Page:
Expertise and the Illusion of Knowledge

A post about the Dunning-Kruger effect, which basically claims (and, in a series of studies) demonstrates that ignorance is often typified not the absence of knowledge but by the illusion of it. People think they know more than they do and, at least in many cases, the less they know, the more they think they know. People as in us.

For teachers, this is one of the trickiest things to overcome when we want to give learners control: how do learners distinguish between ignorance and knowledge? If you do not know that you need to know more, you do not have the power nor motivation to take the steps to change that. The role of a teacher (whether an appointed individual or not) to challenge misconceptions and highlight ignorance is a crucial one.  But it should not be about proving or, worse still, telling someone less able than yourself that they are wrong: that’s just a power trip. Ideally, learners should develop ways to uncover their own ignorance – to be surprised or confounded, to see their own mistakes – rather than have someone do it for them.  I think that this means that teachers, amongst other things, should create conditions for surprise to occur, opportunities to safely fail (without judgement), opportunities to reflect, and support for those seeking to uncover the cause of their new-found ignorance.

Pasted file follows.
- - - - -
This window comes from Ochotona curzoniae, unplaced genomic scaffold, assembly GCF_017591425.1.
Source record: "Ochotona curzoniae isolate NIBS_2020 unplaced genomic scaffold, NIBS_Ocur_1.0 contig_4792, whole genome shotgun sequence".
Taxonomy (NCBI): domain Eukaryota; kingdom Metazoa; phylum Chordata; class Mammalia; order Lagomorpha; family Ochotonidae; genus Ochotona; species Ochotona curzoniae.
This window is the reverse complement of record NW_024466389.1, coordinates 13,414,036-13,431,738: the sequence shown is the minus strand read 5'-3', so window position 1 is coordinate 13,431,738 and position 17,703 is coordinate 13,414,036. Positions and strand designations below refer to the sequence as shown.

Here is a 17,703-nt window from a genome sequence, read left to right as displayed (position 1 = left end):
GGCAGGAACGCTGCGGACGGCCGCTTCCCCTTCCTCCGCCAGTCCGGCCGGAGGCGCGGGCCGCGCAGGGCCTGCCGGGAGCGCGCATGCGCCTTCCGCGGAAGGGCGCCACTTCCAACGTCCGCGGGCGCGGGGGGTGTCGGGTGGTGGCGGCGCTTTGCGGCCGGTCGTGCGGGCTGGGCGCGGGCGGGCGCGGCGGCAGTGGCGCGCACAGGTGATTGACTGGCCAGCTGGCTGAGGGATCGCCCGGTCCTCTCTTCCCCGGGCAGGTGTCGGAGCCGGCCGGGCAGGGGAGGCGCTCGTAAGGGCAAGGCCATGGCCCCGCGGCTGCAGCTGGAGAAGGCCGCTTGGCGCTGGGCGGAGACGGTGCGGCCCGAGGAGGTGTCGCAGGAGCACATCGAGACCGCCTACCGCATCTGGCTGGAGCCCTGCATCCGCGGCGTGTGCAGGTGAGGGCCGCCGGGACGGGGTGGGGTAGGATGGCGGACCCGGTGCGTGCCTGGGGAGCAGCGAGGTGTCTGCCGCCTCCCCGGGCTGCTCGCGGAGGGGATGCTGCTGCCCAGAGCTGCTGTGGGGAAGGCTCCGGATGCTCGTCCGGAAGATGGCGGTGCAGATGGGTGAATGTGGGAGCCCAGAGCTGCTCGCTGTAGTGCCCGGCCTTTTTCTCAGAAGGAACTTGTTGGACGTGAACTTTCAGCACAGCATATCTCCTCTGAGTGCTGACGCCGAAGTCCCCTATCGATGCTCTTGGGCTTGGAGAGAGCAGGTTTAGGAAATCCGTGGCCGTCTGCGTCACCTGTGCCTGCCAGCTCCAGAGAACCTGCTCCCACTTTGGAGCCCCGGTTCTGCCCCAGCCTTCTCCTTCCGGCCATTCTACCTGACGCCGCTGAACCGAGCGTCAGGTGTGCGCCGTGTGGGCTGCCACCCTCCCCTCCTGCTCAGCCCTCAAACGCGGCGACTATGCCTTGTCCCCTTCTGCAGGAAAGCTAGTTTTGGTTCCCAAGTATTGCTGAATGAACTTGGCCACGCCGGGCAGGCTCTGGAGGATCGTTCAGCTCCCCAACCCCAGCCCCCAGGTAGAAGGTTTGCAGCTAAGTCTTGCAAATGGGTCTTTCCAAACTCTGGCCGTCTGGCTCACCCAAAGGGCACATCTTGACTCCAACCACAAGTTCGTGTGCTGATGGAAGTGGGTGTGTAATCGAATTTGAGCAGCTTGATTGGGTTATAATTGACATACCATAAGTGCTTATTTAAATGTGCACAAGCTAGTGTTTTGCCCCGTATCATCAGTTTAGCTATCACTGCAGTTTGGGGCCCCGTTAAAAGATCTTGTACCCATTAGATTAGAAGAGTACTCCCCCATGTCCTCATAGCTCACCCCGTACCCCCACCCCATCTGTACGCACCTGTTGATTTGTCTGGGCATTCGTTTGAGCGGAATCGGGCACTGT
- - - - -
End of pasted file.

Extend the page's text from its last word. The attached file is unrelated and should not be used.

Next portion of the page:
Address of the bookmark: http://theness.com/neurologicablog/index.php/expertise-and-the-illusion-of-knowledge/

I am a professional learner, employed as a Full Professor at Athabasca University, where I research lots of things broadly in the area of learning and technology and teach mainly in the School of Computing & Information Systems, of which I am the Chair. I am married, with two grown-up children, and live in beautiful Vancouver.

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